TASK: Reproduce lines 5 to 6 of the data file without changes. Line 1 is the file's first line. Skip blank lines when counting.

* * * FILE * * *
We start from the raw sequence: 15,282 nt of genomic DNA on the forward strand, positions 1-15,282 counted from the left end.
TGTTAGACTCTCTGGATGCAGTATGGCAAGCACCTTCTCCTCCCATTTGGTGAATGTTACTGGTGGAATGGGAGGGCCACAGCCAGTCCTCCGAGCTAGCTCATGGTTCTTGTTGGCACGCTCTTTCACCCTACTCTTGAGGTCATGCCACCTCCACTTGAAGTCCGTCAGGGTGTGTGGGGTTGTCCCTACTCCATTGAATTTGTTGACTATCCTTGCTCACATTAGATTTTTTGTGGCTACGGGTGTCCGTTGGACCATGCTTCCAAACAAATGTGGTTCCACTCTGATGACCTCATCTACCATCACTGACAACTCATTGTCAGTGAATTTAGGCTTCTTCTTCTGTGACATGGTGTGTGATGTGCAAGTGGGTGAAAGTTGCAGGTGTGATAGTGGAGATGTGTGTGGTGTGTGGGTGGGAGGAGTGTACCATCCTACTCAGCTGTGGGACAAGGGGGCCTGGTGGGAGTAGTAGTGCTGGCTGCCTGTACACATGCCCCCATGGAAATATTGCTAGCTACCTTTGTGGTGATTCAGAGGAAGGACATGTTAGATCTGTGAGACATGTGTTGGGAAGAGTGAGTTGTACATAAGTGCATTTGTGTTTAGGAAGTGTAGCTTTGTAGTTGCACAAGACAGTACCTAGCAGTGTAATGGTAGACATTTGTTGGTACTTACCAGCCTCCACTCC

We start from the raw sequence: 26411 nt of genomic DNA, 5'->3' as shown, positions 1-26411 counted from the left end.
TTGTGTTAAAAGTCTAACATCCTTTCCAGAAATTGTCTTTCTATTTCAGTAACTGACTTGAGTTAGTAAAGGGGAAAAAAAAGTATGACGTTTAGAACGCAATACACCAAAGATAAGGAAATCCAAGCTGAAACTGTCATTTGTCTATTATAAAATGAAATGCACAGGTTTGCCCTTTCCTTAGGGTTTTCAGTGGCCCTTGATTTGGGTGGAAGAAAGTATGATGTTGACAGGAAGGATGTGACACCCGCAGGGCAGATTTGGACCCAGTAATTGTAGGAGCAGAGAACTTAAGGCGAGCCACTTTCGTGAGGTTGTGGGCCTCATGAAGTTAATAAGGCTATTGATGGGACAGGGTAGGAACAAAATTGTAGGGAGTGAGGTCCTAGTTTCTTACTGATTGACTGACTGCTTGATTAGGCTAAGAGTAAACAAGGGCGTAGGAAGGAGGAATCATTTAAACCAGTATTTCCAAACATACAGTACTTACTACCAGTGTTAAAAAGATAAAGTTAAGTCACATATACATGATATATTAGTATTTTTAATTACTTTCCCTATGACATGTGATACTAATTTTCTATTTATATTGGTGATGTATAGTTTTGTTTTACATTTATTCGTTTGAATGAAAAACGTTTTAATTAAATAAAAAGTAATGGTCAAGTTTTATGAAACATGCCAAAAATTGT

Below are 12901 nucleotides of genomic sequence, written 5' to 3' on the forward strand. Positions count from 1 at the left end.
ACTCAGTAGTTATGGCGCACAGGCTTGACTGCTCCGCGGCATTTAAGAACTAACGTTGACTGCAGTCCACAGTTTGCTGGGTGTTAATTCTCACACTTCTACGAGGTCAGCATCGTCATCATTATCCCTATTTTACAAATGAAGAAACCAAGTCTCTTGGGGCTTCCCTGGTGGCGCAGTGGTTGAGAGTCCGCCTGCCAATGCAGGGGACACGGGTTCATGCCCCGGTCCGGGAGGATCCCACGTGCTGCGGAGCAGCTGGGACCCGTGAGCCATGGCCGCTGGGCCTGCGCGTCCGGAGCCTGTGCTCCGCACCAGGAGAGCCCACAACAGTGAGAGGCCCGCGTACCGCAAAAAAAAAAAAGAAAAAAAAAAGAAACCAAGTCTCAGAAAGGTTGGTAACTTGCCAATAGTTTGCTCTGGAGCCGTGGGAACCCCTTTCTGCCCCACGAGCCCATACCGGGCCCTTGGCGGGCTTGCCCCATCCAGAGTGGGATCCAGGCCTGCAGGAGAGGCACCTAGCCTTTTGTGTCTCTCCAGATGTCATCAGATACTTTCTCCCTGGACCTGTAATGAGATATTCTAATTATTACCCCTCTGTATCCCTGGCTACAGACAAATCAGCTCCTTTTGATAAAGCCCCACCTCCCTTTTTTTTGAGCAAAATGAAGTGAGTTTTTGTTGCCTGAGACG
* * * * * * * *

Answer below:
Below are 12901 nucleotides of genomic sequence, written 5' to 3' on the forward strand. Positions count from 1 at the left end.
ACTCAGTAGTTATGGCGCACAGGCTTGACTGCTCCGCGGCATTTAAGAACTAACGTTGACTGCAGTCCACAGTTTGCTGGGTGTTAATTCTCACACTTCTACGAGGTCAGCATCGTCATCATTATCCCTATTTTACAAATGAAGAAACCAAGTCTCTTGGGGCTTCCCTGGTGGCGCAGTGGTTGAGAGTCCGCCTGCCAATGCAGGGGACACGGGTTCATGCCCCGGTCCGGGAGGATCCCACGTGCTGCGGAGCAGCTGGGACCCGTGAGCCATGGCCGCTGGGCCTGCGCGTCCGGAGCCTGTGCTCCGCACCAGGAGAGCCCACAACAGTGAGAGGCCCGCGTACCGCAAAAAAAAAAAAGAAAAAAAAAAGAAACCAAGTCTCAGAAAGGTTGGTAACTTGCCAATAGTTTGCTCTGGAGCCGTGGGAACCCCTTTCTGCCCCACGAGCCCATACCGGGCCCTTGGCGGGCTTGCCCCATCCAGAGTGGGATCCAGGCCTGCAGGAGAGGCACCTAGCCTTTTGTGTCTCTCCAGATGTCATCAGATACTTTCTCCCTGGACCTGTAATGAGATATTCTAATTATTACCCCTCTGTATCCCTGGCTACAGACAAATCAGCTCCTTTTGATAAAGCCCCACCTCCCTTTTTTTTGAGCAAAATGAAGTGAGTTTTTGTTGCCTGAGACG